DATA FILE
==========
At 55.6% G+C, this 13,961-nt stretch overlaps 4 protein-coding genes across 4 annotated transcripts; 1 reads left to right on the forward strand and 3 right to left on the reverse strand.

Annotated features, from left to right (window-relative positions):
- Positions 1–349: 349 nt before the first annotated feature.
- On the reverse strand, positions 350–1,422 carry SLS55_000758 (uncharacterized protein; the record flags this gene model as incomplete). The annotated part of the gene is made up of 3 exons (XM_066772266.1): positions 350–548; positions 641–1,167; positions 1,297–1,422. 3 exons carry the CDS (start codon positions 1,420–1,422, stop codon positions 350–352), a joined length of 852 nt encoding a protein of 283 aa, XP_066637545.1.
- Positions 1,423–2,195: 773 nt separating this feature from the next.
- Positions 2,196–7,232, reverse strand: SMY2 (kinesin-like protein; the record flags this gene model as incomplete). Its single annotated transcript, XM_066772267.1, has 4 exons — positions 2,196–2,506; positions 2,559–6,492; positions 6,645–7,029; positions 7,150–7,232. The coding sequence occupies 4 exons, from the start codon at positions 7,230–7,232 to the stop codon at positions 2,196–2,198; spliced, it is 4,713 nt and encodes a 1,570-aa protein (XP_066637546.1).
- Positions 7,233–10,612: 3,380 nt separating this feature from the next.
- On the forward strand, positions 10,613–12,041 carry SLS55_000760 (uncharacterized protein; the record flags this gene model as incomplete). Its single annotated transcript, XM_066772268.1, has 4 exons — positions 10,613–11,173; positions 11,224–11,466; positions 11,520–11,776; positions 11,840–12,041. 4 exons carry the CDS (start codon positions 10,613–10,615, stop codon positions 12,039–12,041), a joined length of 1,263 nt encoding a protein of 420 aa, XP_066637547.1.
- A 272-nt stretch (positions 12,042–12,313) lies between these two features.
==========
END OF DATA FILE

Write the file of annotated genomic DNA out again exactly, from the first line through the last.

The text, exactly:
At 55.6% G+C, this 13,961-nt stretch overlaps 4 protein-coding genes across 4 annotated transcripts; 1 reads left to right on the forward strand and 3 right to left on the reverse strand.

Annotated features, from left to right (window-relative positions):
- Positions 1–349: 349 nt before the first annotated feature.
- On the reverse strand, positions 350–1,422 carry SLS55_000758 (uncharacterized protein; the record flags this gene model as incomplete). The annotated part of the gene is made up of 3 exons (XM_066772266.1): positions 350–548; positions 641–1,167; positions 1,297–1,422. 3 exons carry the CDS (start codon positions 1,420–1,422, stop codon positions 350–352), a joined length of 852 nt encoding a protein of 283 aa, XP_066637545.1.
- Positions 1,423–2,195: 773 nt separating this feature from the next.
- Positions 2,196–7,232, reverse strand: SMY2 (kinesin-like protein; the record flags this gene model as incomplete). Its single annotated transcript, XM_066772267.1, has 4 exons — positions 2,196–2,506; positions 2,559–6,492; positions 6,645–7,029; positions 7,150–7,232. The coding sequence occupies 4 exons, from the start codon at positions 7,230–7,232 to the stop codon at positions 2,196–2,198; spliced, it is 4,713 nt and encodes a 1,570-aa protein (XP_066637546.1).
- Positions 7,233–10,612: 3,380 nt separating this feature from the next.
- On the forward strand, positions 10,613–12,041 carry SLS55_000760 (uncharacterized protein; the record flags this gene model as incomplete). Its single annotated transcript, XM_066772268.1, has 4 exons — positions 10,613–11,173; positions 11,224–11,466; positions 11,520–11,776; positions 11,840–12,041. 4 exons carry the CDS (start codon positions 10,613–10,615, stop codon positions 12,039–12,041), a joined length of 1,263 nt encoding a protein of 420 aa, XP_066637547.1.
- A 272-nt stretch (positions 12,042–12,313) lies between these two features.